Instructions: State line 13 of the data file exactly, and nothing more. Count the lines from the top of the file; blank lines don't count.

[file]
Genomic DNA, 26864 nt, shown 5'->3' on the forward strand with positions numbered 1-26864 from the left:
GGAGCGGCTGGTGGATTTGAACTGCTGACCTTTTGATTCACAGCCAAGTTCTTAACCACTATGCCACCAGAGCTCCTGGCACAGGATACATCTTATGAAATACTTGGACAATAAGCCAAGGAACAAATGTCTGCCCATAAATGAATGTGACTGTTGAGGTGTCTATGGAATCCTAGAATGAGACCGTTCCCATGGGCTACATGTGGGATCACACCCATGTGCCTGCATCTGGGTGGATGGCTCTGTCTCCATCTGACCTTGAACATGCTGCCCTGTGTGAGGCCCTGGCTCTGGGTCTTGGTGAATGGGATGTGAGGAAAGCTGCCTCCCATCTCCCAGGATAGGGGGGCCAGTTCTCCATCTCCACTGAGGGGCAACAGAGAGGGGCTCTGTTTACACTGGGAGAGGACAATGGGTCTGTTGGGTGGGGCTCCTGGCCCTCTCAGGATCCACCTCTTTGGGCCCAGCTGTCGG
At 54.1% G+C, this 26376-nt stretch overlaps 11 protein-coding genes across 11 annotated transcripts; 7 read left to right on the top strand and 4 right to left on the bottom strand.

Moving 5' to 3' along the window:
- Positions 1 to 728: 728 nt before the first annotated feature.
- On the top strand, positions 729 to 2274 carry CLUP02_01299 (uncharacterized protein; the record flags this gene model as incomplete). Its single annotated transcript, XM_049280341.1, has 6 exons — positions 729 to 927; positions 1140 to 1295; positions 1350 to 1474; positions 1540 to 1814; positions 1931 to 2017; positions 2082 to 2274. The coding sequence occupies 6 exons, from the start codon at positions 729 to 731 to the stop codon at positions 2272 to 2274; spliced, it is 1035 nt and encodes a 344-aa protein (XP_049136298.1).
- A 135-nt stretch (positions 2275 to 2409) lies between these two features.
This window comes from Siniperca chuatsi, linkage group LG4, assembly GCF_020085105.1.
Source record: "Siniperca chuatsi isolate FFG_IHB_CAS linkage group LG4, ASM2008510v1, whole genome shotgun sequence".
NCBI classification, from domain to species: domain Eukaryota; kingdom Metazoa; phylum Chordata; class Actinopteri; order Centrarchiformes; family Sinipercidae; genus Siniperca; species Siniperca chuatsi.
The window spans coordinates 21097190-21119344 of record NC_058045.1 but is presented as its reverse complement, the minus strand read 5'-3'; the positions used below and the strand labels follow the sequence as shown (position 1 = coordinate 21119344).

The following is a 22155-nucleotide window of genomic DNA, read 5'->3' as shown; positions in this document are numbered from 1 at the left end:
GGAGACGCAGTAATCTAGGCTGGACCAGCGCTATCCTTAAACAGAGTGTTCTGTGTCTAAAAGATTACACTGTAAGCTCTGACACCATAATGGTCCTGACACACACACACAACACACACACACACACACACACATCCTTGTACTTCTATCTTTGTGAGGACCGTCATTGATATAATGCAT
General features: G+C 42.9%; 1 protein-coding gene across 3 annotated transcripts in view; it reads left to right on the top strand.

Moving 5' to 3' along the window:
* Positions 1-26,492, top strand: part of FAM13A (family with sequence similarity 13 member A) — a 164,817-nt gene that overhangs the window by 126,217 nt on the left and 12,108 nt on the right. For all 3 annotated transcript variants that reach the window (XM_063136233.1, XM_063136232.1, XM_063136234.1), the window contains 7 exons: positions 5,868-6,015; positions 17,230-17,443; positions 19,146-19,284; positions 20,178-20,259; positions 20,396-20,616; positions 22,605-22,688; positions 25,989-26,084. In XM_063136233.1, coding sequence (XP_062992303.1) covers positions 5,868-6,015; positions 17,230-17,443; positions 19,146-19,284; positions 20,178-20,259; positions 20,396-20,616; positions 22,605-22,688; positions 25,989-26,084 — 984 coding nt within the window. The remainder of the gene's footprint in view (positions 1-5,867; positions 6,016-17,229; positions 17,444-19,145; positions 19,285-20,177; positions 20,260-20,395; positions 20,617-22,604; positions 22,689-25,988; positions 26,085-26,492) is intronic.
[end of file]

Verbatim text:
GGAGACGCAGTAATCTAGGCTGGACCAGCGCTATCCTTAAACAGAGTGTTCTGTGTCTAAAAGATTACACTGTAAGCTCTGACACCATAATGGTCCTGACACACACACACAACACACACACACACACACACACATCCTTGTACTTCTATCTTTGTGAGGACCGTCATTGATATAATGCAT